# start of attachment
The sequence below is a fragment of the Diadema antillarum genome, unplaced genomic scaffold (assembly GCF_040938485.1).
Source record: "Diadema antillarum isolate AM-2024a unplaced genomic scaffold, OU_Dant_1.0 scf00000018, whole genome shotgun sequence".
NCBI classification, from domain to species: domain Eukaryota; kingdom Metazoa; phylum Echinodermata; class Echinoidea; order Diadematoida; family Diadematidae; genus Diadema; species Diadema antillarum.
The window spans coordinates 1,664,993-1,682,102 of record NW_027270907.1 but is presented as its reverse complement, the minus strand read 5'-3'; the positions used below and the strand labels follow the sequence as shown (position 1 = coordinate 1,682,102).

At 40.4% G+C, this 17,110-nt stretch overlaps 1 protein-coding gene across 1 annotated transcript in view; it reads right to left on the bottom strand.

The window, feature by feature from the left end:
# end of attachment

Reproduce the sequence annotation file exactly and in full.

The sequence below is a fragment of the Diadema antillarum genome, unplaced genomic scaffold (assembly GCF_040938485.1).
Source record: "Diadema antillarum isolate AM-2024a unplaced genomic scaffold, OU_Dant_1.0 scf00000018, whole genome shotgun sequence".
NCBI classification, from domain to species: domain Eukaryota; kingdom Metazoa; phylum Echinodermata; class Echinoidea; order Diadematoida; family Diadematidae; genus Diadema; species Diadema antillarum.
The window spans coordinates 1,664,993-1,682,102 of record NW_027270907.1 but is presented as its reverse complement, the minus strand read 5'-3'; the positions used below and the strand labels follow the sequence as shown (position 1 = coordinate 1,682,102).

At 40.4% G+C, this 17,110-nt stretch overlaps 1 protein-coding gene across 1 annotated transcript in view; it reads right to left on the bottom strand.

The window, feature by feature from the left end: